Outside of this however I do like how elements of the show are put together. The idea of the Wraith and Ori ships showing up just when they did makes sense and isn’t just an excuse to shove a giant space battle in, with the actual battle being little more than 5 seconds. The Ancient database makes a reappearance from season one of Atlantis, this time with Morgan having surreptitiously having taken control of the interface to help out in what little way she can, though that as usual isn’t going far enough for people like Daniel. This background setting blending of the two shows is far better done than the character part of it and is much stronger for the story it tries to tell as a result.
Talking of Daniel the episode tries to up the stakes for the team by having it so that even in a fight against the Ori the Ancients will not suddenly come down from Olympus and fight alongside the humans but that they’ll still block deliberate attempts to help them while turning a blind eye to more out of the way interventions however, with it being implied that the Gate only survived the blast because something must’ve interfered with it. This message is a little blurred in the episode itself however with the fact the direct intervention wouldn’t have been blocked if Daniel hadn’t kept trying to push for more intervention so it definitely come across as more “well we helped you but we’re not going to fight this war for you” rather than callous ignoring of their plight.
The major change in terms of the mythos however is clearly the closing off of the Supergate for at least for now and to be honest I can’t help but think this was the wrong time to do it. The gate was opened only 2 episodes ago so in what can only be a month at most not only have no other ships appeared (why?) but instead the team manage to easily come up with a solution to something that was meant to be a major threat. It seems like the show had no real way of making it work as a plot device so were forced to deal with it but didn’t quote know what to do, emphasised when the Supergate is reopened only a few episodes later. This seems like a wasted episode in that regard.
Overall the episode is a good one as a standalone but is fairly weak when it comes to some of the crossover elements and the impact on the mythos is debatable.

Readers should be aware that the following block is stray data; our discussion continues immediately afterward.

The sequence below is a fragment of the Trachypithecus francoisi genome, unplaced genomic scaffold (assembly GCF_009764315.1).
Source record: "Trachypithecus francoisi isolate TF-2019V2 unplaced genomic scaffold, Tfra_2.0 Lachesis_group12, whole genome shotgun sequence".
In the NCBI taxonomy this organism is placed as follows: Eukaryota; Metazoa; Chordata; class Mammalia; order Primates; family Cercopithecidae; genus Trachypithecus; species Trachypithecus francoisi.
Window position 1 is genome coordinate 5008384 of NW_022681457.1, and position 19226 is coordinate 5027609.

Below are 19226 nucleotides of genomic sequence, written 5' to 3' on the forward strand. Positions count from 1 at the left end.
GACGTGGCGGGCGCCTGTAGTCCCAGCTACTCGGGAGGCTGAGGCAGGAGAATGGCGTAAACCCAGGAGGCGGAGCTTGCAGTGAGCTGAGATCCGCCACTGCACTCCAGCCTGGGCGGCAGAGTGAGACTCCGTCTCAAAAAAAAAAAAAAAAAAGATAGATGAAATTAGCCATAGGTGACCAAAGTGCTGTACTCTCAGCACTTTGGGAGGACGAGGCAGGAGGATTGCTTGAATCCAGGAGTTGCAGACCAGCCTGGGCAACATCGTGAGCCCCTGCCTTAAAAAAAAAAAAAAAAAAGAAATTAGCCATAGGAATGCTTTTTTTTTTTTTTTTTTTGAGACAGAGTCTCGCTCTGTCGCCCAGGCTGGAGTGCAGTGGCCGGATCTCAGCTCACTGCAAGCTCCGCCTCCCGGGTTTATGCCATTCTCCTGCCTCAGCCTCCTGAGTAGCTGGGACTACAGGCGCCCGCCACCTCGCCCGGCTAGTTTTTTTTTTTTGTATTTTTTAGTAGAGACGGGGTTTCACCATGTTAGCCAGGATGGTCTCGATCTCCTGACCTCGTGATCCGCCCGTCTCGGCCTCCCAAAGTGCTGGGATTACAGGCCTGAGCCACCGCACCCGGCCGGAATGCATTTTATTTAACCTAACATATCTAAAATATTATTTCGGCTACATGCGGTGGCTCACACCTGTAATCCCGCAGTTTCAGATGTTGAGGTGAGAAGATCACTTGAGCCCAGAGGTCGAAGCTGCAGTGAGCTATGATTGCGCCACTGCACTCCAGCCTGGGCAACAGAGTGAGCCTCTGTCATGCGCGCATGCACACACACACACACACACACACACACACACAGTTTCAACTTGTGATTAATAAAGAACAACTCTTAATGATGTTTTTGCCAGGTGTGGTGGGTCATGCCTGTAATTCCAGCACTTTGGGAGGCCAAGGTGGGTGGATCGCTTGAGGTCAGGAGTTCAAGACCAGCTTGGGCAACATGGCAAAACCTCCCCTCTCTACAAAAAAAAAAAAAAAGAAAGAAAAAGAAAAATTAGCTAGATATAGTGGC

· I like how Mitchell breaks the fourth wall with his “cool” comment by looking at the camera.
· If only there was a second BC-304 that could’ve been sent to help out the Odyssey.
Quote of the episode: “I was trapped in the back of a sinking jumper and my mind conjured you up as a means of survival. What you would do in my situation? Saved my life.
“Okay well that’s sort of nice.”
“Hmm. Yes it was.”
“Was I naked?”
“Partially.” – Rodney and Carter
As the SGC keep hunting down Merlin’s weapon the base is alerted to an Al’kesh entering US airspace, leading to a very public F-16 shootdown of the thing but it remains largely intact after the crash. At the crash site the team find the pilot, one annoyingly happy Ba’al. In the interrogation Ba’al claims the other clones are turning against him and that he’s the real
Spartacus Ba’al. Ba’al claims that he knows just where Merlin’s weapon is and that in return he asks for the SGC to help him hunt down his clones. Agent Barrett of the NID turns up however and attempts to take him into NID custody, needing him for the investigation into The Trust.
Over the course of a series of missions SG teams end up capturing all of the Ba’als, with all of them claiming to be the real
Spartacus Ba’al. As the SGC ends up becoming the interstellar version of Gitmo, with all the clones getting nice jumpsuits with their own numbers on, the interrogations of the clones leads nowhere fast as all refuse to reveal any information regarding Merlin’s weapon. Barrett starts acting out of character, especially around Carter, and ends up pulling rank with a guard to see one of the clones while still carrying his sidearm. The clone takes his chance and overpowers him before breaking out all of the clones and arming them.